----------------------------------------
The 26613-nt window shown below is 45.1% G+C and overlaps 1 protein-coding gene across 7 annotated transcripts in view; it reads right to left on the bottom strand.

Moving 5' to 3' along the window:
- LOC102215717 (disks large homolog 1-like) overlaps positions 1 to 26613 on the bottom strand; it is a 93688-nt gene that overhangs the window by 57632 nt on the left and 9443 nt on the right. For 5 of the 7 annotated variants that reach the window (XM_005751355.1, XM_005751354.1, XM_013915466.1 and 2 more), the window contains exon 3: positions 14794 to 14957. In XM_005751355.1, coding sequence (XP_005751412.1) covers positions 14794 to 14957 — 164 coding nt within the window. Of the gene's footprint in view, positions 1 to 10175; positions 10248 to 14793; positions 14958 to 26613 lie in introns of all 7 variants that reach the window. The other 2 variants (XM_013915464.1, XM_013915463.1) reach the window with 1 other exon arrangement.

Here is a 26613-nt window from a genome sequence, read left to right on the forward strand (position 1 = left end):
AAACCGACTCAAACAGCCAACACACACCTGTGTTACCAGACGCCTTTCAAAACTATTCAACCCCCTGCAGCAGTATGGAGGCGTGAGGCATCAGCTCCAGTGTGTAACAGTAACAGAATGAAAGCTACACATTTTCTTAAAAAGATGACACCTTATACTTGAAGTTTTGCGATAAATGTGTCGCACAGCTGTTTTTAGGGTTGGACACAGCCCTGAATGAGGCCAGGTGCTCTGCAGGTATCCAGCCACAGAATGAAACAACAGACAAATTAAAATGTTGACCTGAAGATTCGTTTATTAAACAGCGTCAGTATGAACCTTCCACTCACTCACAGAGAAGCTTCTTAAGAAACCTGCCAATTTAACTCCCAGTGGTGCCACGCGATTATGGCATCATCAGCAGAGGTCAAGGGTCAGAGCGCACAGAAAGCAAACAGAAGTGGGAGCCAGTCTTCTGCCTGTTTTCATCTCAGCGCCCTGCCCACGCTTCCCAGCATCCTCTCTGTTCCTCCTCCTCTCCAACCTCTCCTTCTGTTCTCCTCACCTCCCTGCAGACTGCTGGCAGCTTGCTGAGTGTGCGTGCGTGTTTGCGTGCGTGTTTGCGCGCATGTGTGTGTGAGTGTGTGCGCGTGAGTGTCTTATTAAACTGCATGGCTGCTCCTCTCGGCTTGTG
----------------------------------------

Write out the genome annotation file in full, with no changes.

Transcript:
The 26613-nt window shown below is 45.1% G+C and overlaps 1 protein-coding gene across 7 annotated transcripts in view; it reads right to left on the bottom strand.

Moving 5' to 3' along the window:
- LOC102215717 (disks large homolog 1-like) overlaps positions 1 to 26613 on the bottom strand; it is a 93688-nt gene that overhangs the window by 57632 nt on the left and 9443 nt on the right. For 5 of the 7 annotated variants that reach the window (XM_005751355.1, XM_005751354.1, XM_013915466.1 and 2 more), the window contains exon 3: positions 14794 to 14957. In XM_005751355.1, coding sequence (XP_005751412.1) covers positions 14794 to 14957 — 164 coding nt within the window. Of the gene's footprint in view, positions 1 to 10175; positions 10248 to 14793; positions 14958 to 26613 lie in introns of all 7 variants that reach the window. The other 2 variants (XM_013915464.1, XM_013915463.1) reach the window with 1 other exon arrangement.

Here is a 26613-nt window from a genome sequence, read left to right on the forward strand (position 1 = left end):
AAACCGACTCAAACAGCCAACACACACCTGTGTTACCAGACGCCTTTCAAAACTATTCAACCCCCTGCAGCAGTATGGAGGCGTGAGGCATCAGCTCCAGTGTGTAACAGTAACAGAATGAAAGCTACACATTTTCTTAAAAAGATGACACCTTATACTTGAAGTTTTGCGATAAATGTGTCGCACAGCTGTTTTTAGGGTTGGACACAGCCCTGAATGAGGCCAGGTGCTCTGCAGGTATCCAGCCACAGAATGAAACAACAGACAAATTAAAATGTTGACCTGAAGATTCGTTTATTAAACAGCGTCAGTATGAACCTTCCACTCACTCACAGAGAAGCTTCTTAAGAAACCTGCCAATTTAACTCCCAGTGGTGCCACGCGATTATGGCATCATCAGCAGAGGTCAAGGGTCAGAGCGCACAGAAAGCAAACAGAAGTGGGAGCCAGTCTTCTGCCTGTTTTCATCTCAGCGCCCTGCCCACGCTTCCCAGCATCCTCTCTGTTCCTCCTCCTCTCCAACCTCTCCTTCTGTTCTCCTCACCTCCCTGCAGACTGCTGGCAGCTTGCTGAGTGTGCGTGCGTGTTTGCGTGCGTGTTTGCGCGCATGTGTGTGTGAGTGTGTGCGCGTGAGTGTCTTATTAAACTGCATGGCTGCTCCTCTCGGCTTGTG